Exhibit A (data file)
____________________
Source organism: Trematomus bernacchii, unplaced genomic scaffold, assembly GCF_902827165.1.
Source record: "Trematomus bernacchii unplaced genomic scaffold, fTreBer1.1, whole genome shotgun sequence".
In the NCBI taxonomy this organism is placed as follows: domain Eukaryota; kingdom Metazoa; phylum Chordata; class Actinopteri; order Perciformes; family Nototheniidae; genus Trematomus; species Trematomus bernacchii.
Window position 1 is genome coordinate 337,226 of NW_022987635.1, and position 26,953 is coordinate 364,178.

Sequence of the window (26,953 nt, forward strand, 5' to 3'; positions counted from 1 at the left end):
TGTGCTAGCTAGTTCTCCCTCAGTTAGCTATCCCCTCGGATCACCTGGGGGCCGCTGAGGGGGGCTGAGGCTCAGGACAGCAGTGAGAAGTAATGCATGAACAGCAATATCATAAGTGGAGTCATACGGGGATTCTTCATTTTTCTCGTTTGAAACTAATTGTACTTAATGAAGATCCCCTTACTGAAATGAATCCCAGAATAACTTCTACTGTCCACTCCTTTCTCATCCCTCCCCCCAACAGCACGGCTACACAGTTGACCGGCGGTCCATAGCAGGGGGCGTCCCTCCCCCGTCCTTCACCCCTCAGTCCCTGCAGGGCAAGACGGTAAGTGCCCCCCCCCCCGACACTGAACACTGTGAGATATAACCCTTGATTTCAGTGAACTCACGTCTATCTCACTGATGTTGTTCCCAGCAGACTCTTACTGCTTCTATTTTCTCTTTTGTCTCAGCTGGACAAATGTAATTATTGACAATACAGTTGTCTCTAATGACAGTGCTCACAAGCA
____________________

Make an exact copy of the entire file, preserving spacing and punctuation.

Source organism: Trematomus bernacchii, unplaced genomic scaffold, assembly GCF_902827165.1.
Source record: "Trematomus bernacchii unplaced genomic scaffold, fTreBer1.1, whole genome shotgun sequence".
In the NCBI taxonomy this organism is placed as follows: domain Eukaryota; kingdom Metazoa; phylum Chordata; class Actinopteri; order Perciformes; family Nototheniidae; genus Trematomus; species Trematomus bernacchii.
Window position 1 is genome coordinate 337,226 of NW_022987635.1, and position 26,953 is coordinate 364,178.

Sequence of the window (26,953 nt, forward strand, 5' to 3'; positions counted from 1 at the left end):
TGTGCTAGCTAGTTCTCCCTCAGTTAGCTATCCCCTCGGATCACCTGGGGGCCGCTGAGGGGGGCTGAGGCTCAGGACAGCAGTGAGAAGTAATGCATGAACAGCAATATCATAAGTGGAGTCATACGGGGATTCTTCATTTTTCTCGTTTGAAACTAATTGTACTTAATGAAGATCCCCTTACTGAAATGAATCCCAGAATAACTTCTACTGTCCACTCCTTTCTCATCCCTCCCCCCAACAGCACGGCTACACAGTTGACCGGCGGTCCATAGCAGGGGGCGTCCCTCCCCCGTCCTTCACCCCTCAGTCCCTGCAGGGCAAGACGGTAAGTGCCCCCCCCCCCGACACTGAACACTGTGAGATATAACCCTTGATTTCAGTGAACTCACGTCTATCTCACTGATGTTGTTCCCAGCAGACTCTTACTGCTTCTATTTTCTCTTTTGTCTCAGCTGGACAAATGTAATTATTGACAATACAGTTGTCTCTAATGACAGTGCTCACAAGCA